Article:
Buy one from an individual who loved the car and took care of it. If you can possibly buy a one-owner Boxster who has kept good maintenance records, even if the mileage is high, you’re doing better than buying one from a dealer where the car’s been driven by 2+ owners and serviced at multiple dealerships around the country. It’s just too hard to find out about work done on the car when it’s been in a number of owner’s hands at different cities. Unlike most other car dealerships, Porsche service department people cannot tell you what work has been done on your Porsche if it was not serviced at that particular dealership. You can look at the Carfax report, find out where it’s been titled and call the dealers in those cities asking them to look up your VIN#, but there are no guarantees. Of course, work done on the car at a non-Porsche dealership will be unknown, so assuming maintenance was not done is the only safe assumption if the car doesn’t have authentic records.

Your PPI (Pre Purchase Inspection) should include a 4-wheel, laser alignment. Most PPI’s don’t come with this, so you’ll need to pay extra for it, but it will quickly show you if the car’s been wrecked and not repaired properly. The car may never drive or look wrecked, but then fade to the right when you let go of the wheel…and the alignment could bring out what is wrong (bent front subframe and bent rear strut. Ouch!).

Boxsters eat tires, brakes, and brake discs. If you get more than 15k out of a set of rubber, you have bragging rights for sure. Brake pads are soft, and their wear point has a lot to do with how often and how hard you depress the brake pedal… but if you enjoy the gas pedal, the brake pedal use will increase as well. Brake discs cannot be turned, only replaced. Every third set of pads require new discs.

Find a reputable Porsche mechanic before you take possession of your out-of-warranty Boxster. He must have (or have ready access to) a PST2 (a laptop-looking diagnostic tool) to discover most of the engine-related issues. Many dealership mechanics are moonlighting on the side, and that’s not a bad choice because they work on them all day and you can supply them parts bought cheap over the internet and save big bucks.

Ensure the Boxster you buy has the following:

- Two remote keys that work well. Replacements are $265 each and a real pain to secure (parts counter, bringing in your car for programming, etc.).

– Manuals for the car. Expensive and needed as the car isn’t a “self-discovery” kind of vehicle (the manual is actually very helpful).

– Tools for changing tires and towing. Find out what came with the car and demand it be sold with these items or pay a premium for them later.

- Rollbar inserts & Lexan clear center windscreen. Also very expensive after the fact and without them, top-down driving is like being in a tornado.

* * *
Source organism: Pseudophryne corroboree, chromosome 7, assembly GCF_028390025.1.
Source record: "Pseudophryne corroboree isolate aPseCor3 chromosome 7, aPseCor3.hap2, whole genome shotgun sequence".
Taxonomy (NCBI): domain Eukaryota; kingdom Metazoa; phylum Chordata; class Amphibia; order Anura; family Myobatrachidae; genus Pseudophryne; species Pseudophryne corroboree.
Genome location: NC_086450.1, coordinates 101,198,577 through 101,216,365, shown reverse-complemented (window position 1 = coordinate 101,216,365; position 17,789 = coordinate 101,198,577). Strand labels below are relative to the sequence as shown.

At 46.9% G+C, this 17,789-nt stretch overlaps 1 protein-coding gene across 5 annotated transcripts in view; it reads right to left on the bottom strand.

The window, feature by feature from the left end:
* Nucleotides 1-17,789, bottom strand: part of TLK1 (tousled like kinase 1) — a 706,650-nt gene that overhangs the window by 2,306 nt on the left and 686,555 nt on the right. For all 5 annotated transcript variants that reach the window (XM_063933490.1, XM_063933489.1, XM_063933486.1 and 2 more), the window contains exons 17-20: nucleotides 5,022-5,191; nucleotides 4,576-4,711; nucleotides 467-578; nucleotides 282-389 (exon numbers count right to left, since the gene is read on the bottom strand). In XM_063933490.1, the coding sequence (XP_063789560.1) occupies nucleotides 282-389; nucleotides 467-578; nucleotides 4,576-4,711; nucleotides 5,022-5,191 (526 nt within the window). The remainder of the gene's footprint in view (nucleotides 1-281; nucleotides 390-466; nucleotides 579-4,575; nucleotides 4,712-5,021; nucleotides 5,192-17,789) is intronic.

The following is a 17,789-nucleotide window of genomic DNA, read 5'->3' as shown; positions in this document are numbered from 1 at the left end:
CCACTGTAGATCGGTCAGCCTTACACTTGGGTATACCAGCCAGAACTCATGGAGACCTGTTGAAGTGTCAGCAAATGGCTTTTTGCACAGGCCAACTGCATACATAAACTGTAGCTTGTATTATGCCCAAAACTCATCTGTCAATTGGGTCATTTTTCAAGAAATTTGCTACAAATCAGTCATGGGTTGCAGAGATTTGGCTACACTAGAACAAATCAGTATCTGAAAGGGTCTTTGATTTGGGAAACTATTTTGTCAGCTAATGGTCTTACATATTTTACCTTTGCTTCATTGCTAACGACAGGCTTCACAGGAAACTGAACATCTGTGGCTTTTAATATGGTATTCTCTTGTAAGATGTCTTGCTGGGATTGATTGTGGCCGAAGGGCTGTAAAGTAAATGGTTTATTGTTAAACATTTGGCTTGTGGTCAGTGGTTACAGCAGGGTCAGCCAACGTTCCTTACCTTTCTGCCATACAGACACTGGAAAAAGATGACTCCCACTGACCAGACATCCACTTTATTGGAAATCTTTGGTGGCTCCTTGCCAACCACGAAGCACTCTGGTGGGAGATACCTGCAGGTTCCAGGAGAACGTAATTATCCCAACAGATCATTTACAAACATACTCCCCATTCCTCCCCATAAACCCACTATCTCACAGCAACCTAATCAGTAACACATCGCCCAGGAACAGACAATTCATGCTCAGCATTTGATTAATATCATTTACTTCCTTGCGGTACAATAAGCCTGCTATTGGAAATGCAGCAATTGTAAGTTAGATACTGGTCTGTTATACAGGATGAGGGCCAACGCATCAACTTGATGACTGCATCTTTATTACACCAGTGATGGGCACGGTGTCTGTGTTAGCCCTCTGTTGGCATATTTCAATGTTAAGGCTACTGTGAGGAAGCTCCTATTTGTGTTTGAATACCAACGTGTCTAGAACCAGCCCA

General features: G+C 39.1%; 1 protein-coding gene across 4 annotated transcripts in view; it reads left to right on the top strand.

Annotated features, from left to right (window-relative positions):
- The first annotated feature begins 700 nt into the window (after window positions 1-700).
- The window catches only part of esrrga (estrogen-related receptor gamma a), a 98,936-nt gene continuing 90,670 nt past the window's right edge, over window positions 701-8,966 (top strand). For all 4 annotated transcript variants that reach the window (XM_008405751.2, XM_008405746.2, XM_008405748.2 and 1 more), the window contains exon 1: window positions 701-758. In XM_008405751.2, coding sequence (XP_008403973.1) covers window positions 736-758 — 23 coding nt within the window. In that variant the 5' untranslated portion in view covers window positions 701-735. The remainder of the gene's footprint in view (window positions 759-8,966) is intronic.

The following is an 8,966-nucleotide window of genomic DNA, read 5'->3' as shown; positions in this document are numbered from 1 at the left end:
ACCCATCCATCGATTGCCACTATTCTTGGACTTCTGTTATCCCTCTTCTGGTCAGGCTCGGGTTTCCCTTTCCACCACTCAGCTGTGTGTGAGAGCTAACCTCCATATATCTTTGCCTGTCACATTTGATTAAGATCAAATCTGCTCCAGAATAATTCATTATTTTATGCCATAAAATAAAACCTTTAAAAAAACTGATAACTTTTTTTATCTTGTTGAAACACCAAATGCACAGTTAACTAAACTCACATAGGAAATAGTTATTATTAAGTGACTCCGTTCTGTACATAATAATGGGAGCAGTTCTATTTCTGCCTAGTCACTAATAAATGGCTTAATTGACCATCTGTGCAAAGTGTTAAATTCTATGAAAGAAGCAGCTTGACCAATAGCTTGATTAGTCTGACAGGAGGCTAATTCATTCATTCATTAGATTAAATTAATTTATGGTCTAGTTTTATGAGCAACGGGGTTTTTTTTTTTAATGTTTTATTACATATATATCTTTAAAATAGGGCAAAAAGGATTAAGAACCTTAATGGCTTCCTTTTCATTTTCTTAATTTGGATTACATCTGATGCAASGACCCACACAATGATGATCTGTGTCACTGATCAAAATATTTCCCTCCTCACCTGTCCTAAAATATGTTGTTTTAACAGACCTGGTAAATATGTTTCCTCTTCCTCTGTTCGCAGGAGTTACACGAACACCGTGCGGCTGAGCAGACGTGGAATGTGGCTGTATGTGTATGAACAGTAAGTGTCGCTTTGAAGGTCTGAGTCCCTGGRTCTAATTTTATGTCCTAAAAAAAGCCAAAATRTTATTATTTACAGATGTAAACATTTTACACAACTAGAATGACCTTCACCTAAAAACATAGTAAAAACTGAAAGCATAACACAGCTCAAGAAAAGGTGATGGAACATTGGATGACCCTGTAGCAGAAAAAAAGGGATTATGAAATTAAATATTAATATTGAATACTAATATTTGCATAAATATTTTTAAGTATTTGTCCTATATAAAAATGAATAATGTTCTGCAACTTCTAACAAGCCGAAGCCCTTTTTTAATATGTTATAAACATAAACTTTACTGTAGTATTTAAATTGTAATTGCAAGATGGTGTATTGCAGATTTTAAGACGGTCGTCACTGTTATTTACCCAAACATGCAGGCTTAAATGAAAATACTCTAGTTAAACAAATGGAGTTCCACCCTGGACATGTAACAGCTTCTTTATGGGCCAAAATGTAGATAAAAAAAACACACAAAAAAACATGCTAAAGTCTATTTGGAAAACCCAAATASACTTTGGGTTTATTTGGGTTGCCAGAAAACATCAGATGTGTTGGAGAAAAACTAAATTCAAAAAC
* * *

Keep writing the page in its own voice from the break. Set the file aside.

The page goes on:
– Lots of speakers. If it doesn’t have door speakers, you’ll hate the stereo system. With door speakers, it’s tolerable, but not enjoyable with the top down. The rear storage box with speakers is the best scenario and will save you big bucks later. Absolute best factory system is the Bose setup, which has a sub woofer and mid range speakers in a custom-designed rear speaker enclosure (BTW, the Bose option came with a center windscreen, so if this is missing pitch a fit over it!).

- Upgraded convertible top transmission cables. If you see a diamond pattern on them, they’re the newer reinforced version and won’t stretch, which causes expensive repairs.
– Coolant tank is not leaking (take up the carpet around it and look for wet spots).

– Oddments Tray hinge is intact (the little flip-up storage space below your elbow).

– A fairly clean record of not being redlined repeatedly. The way you find this out is to have the Boxster hooked up to a PST2 tool and the mechanic can query the OBC for this information. If it’s been redlined a lot, walk away, even if it’s under factory warranty. PCNA is quick to inform you that you (or previous owners) have trashed the engine and they will refuse to pay for a replacement, even if the engine is faulty. It’s a loophole you do not want them to use, and believe me, they will use it if they can. Engines are expensive!

Early engines had a small number of failures, due to cracked or slipped cylinder liners, which were resolved by a minor redesign in 2000. Likely by now these engines have failed and been replaced, but this is something to be aware of. Engines are expensive to replace.

Here are the Top Problems reported.
1. Various faults due to an internal leak at the Oil Separator
Smoke, oil consumption, and fuel trim issues with various fault codes can be traced to an internal leak at the oil separator.
2. Power windows won’t lower due to failing cabriolet top/door handle micro switch
The power windows not lowering when the Cabriolet top latch and/or door handle is operated or lowering unexpectedly while driving can be caused by a failing Cabriolet top or door handle micro switch. Diagnoses will be required to determine which switch is at fault and will require replacement.
3. Electrical portion of ignition switch may become erratic or fail
If the vehicle cannot return to run position after start or if the interior fan is not getting power, it may be the electrical portion of the ignition switch has become erratic or has failed. The entire switch assembly should be replaced.
4. Water leaks in the cabriolet top due to clogged drains
5. Rear main seal/intermediate support cover O-ring may leak oil
6. The factory intermediate shaft (IMS) bearing is weak.
There are aftermarket, more robust units produced. The time to replace this is when you have your clutch replaced. While you are in there, it would be good to replace the rear main seal as well.